What's next? Join GLFA, befriend licensed falconers and contact IDNR for a falconry license application. Complete the application forms and include plans for your future hawk facilities. On the license application, you will notice a space for "sponsor information". In order for you to complete the application you will need to obtain a sponsor (a currently licensed general or master class falconer) who will take you on as an apprentice and assist you in falconry for at least 2 years. After the sponsor signs and you submit your application, you will need to arrange to take the exam. Once you have passed the exam, you should begin constructing facilities and acquiring equipment in accordance with the standards outlined in the regulations and the recommendations of your sponsor. You must then make an appointment to have your facilities and equipment inspected by IDNR. Providing you pass the inspection and pay your license fee, you will then become an apprentice class falconer and should now apply for a capture permit to trap a raptor of a species allowable by the regulations and your sponsor. After two successful years as an apprentice, you may be on your own as a general class falconer. You may be upgraded to a master class falconer after five years as a general.
Who will be my sponsor? It is not always easy to find a falconer who is willing to take on a virtual stranger as an apprentice. Patience, as in all aspects of falconry, is required. It is suggested you attend GLFA functions and make friends with falconers local enough to your area to allow easy contact. Falconry functions are listed in GLFA's newsletter, which goes out to all club members, and on the website http://www.greatlakesfalconers.org.
How long will all this take? You will not become an apprentice falconer overnight. The length of time depends on your determination, dedication and ability to obtain a sponsor. Expect to spend six months to a year or more studying and preparing the way to your first bird.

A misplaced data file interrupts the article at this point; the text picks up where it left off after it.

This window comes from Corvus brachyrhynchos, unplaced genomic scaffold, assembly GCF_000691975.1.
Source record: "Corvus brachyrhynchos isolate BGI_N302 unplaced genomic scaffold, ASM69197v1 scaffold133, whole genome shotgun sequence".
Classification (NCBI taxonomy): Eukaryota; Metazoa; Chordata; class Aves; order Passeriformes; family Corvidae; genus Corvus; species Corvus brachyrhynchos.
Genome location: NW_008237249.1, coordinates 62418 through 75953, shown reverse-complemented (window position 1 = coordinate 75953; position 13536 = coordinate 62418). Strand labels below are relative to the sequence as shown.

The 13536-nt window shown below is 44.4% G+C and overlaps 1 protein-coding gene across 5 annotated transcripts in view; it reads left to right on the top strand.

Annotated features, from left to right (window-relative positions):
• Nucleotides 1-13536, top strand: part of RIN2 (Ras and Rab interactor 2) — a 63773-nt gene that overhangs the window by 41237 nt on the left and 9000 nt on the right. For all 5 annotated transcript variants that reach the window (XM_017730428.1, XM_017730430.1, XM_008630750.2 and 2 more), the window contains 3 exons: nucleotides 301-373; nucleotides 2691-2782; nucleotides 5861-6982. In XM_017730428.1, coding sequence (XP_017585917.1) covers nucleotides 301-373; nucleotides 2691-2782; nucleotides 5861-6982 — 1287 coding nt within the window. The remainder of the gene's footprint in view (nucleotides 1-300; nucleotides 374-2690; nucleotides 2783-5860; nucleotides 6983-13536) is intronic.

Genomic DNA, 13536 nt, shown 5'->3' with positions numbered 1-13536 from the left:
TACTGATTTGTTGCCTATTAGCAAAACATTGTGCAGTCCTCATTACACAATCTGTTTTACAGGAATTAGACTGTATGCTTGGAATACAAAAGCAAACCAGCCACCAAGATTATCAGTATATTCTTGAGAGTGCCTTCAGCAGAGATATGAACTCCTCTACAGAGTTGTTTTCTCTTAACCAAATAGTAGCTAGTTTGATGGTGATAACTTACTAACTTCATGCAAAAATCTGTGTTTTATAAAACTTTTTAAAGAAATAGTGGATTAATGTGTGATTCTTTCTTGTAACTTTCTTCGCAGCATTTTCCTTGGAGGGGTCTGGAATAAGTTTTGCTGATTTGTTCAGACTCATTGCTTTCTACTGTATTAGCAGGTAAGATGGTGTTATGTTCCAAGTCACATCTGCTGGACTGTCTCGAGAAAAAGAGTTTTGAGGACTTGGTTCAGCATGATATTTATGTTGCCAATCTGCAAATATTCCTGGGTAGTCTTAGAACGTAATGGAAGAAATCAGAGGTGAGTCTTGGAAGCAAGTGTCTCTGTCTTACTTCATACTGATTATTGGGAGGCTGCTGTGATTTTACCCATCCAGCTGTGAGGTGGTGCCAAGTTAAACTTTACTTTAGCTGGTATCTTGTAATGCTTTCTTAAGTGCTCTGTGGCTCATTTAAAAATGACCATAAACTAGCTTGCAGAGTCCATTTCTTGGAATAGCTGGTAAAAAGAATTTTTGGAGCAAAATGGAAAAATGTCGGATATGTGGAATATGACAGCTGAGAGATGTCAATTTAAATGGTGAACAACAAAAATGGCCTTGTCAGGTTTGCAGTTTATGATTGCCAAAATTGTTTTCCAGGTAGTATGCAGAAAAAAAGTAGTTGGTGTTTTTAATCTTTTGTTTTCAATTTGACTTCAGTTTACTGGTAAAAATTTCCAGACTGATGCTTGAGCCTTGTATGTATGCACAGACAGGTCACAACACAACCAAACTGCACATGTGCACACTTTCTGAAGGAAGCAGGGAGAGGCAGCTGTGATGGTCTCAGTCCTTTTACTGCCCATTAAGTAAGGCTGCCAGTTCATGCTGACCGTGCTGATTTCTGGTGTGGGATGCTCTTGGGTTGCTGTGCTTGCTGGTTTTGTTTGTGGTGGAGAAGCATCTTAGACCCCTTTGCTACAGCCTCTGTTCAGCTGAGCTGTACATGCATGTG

Can I get involved with raptors without being a falconer? Absolutely! If you do not have the time, resources or devotion for falconry, you instead might want to join other raptor oriented organizations. You also might consider volunteering at a local wildlife rehabilitation organization or a nature center that handles raptors. Birding organizations will also have some members more keenly interested in hawks and hawk migration.
What does GLFA do? GLFA is a 50 year old hawking club dedicated to the welfare and preservation of raptors and falconry and to the perpetuation and maintenance of high standards in the sport. We are an associate member of the American Falconry Conservancy and the North American Falconers Association who in turn are members of other national and international falconry and wildlife organizations. We are involved in and support public education, research, avian medicine and various conservation programs and issues concerning raptors and wildlife. We also hold hawking outings, game dinners, picnics, meetings and fund raising events. Raffle and extra funds generally are donated to raptor research and conservation projects.
Can I be a GLFA member without being a falconer? Yes. Simply fill out the membership application and mail it in with membership dues. You can also join online by visiting the GLFA website. Unlicensed members are entitled to all club privileges except voting.
Books on Falconry and Raptors:
- The Art and Practice of Hawking, E. B. Mitchell, CT Branford Co., Newton, Mass.
- The California Hawking Club Apprentice Study Guide, F. Holderman, (Privately printed) California Hawking Club, P.O. Box 786, Sacramento, CA 95812.
- Hawks, William S. Clark & Brian K. Wheeler, Peterson Field Guide Series, Houghton Mifflin Co.
- A Hawk for the Bush, Jack Mavrogordato, CW Daniels Co. Ltd., Essex, Eng.
- Life Histories of North American Birds of Prey (Two Volumes), Arthur C. Bent, Dover Publication Inc., New York, NY.
- North American Falconry and Hunting Hawks, Frank L. Beebe and H. Webster, (Privately printed) NAFHH, P.O. Box 286, Elbert, CO 80105.
- Observations on Modern Falconry, R. Stevens, Peregrine Press, College Station, Texas.